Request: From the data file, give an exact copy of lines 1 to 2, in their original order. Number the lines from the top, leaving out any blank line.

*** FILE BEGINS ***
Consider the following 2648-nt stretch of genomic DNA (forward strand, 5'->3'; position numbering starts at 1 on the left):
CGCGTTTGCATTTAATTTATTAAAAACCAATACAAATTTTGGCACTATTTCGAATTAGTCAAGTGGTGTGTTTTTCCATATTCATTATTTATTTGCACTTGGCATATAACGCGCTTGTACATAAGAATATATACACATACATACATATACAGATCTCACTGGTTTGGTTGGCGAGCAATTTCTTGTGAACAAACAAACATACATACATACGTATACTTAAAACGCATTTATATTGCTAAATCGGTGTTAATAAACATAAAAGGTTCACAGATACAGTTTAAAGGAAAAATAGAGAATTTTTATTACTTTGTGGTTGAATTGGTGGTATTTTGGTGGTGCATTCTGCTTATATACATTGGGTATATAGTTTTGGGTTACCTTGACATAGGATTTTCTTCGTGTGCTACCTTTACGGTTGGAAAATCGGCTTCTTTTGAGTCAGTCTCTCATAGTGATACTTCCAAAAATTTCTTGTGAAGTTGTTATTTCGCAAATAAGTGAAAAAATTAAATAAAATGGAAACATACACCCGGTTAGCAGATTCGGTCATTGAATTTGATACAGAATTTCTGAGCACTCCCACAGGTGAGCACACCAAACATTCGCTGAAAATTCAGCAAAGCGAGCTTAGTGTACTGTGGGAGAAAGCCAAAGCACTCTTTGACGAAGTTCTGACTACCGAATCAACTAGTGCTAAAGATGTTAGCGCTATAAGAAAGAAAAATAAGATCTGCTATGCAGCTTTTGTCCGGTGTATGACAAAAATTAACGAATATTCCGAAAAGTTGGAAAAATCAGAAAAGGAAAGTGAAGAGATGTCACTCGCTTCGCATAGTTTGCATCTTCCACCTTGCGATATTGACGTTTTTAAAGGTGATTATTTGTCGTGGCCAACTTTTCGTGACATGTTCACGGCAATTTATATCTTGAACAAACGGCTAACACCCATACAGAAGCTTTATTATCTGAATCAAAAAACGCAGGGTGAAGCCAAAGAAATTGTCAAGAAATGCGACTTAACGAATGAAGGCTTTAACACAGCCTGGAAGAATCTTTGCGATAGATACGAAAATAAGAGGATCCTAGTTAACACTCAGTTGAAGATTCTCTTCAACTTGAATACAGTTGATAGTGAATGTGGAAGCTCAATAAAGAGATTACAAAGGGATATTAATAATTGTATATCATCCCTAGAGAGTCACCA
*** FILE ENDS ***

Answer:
Consider the following 2648-nt stretch of genomic DNA (forward strand, 5'->3'; position numbering starts at 1 on the left):
CGCGTTTGCATTTAATTTATTAAAAACCAATACAAATTTTGGCACTATTTCGAATTAGTCAAGTGGTGTGTTTTTCCATATTCATTATTTATTTGCACTTGGCATATAACGCGCTTGTACATAAGAATATATACACATACATACATATACAGATCTCACTGGTTTGGTTGGCGAGCAATTTCTTGTGAACAAACAAACATACATACATACGTATACTTAAAACGCATTTATATTGCTAAATCGGTGTTAATAAACATAAAAGGTTCACAGATACAGTTTAAAGGAAAAATAGAGAATTTTTATTACTTTGTGGTTGAATTGGTGGTATTTTGGTGGTGCATTCTGCTTATATACATTGGGTATATAGTTTTGGGTTACCTTGACATAGGATTTTCTTCGTGTGCTACCTTTACGGTTGGAAAATCGGCTTCTTTTGAGTCAGTCTCTCATAGTGATACTTCCAAAAATTTCTTGTGAAGTTGTTATTTCGCAAATAAGTGAAAAAATTAAATAAAATGGAAACATACACCCGGTTAGCAGATTCGGTCATTGAATTTGATACAGAATTTCTGAGCACTCCCACAGGTGAGCACACCAAACATTCGCTGAAAATTCAGCAAAGCGAGCTTAGTGTACTGTGGGAGAAAGCCAAAGCACTCTTTGACGAAGTTCTGACTACCGAATCAACTAGTGCTAAAGATGTTAGCGCTATAAGAAAGAAAAATAAGATCTGCTATGCAGCTTTTGTCCGGTGTATGACAAAAATTAACGAATATTCCGAAAAGTTGGAAAAATCAGAAAAGGAAAGTGAAGAGATGTCACTCGCTTCGCATAGTTTGCATCTTCCACCTTGCGATATTGACGTTTTTAAAGGTGATTATTTGTCGTGGCCAACTTTTCGTGACATGTTCACGGCAATTTATATCTTGAACAAACGGCTAACACCCATACAGAAGCTTTATTATCTGAATCAAAAAACGCAGGGTGAAGCCAAAGAAATTGTCAAGAAATGCGACTTAACGAATGAAGGCTTTAACACAGCCTGGAAGAATCTTTGCGATAGATACGAAAATAAGAGGATCCTAGTTAACACTCAGTTGAAGATTCTCTTCAACTTGAATACAGTTGATAGTGAATGTGGAAGCTCAATAAAGAGATTACAAAGGGATATTAATAATTGTATATCATCCCTAGAGAGTCACCA